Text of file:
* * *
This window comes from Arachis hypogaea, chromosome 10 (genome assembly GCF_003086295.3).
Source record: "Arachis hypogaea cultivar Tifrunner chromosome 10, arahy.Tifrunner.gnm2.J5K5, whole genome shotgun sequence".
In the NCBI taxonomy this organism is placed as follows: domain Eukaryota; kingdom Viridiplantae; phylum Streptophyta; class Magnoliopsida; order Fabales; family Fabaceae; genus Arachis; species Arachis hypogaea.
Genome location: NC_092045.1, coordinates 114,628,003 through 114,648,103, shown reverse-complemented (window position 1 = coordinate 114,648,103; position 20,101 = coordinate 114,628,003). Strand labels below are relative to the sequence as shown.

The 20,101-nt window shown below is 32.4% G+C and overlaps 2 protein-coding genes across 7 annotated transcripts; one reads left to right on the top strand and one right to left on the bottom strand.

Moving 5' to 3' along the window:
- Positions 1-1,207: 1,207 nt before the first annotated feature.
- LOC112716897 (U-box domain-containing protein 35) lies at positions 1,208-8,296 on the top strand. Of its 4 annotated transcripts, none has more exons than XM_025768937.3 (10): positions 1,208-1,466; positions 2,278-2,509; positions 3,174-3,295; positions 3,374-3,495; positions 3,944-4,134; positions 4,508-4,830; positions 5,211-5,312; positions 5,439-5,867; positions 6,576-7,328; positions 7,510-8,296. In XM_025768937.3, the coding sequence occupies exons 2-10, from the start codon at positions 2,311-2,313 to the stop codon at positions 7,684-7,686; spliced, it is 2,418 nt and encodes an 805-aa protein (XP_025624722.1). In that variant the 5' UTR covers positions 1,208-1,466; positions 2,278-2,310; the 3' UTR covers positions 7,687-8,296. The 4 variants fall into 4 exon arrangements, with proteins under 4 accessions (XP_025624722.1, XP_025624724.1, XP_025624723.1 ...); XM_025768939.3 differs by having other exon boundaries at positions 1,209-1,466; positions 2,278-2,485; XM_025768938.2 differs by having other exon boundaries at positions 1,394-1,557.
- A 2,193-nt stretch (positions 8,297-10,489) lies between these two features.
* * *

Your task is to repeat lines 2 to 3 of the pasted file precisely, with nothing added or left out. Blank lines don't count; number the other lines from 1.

Source record: "Arachis hypogaea cultivar Tifrunner chromosome 10, arahy.Tifrunner.gnm2.J5K5, whole genome shotgun sequence".
In the NCBI taxonomy this organism is placed as follows: domain Eukaryota; kingdom Viridiplantae; phylum Streptophyta; class Magnoliopsida; order Fabales; family Fabaceae; genus Arachis; species Arachis hypogaea.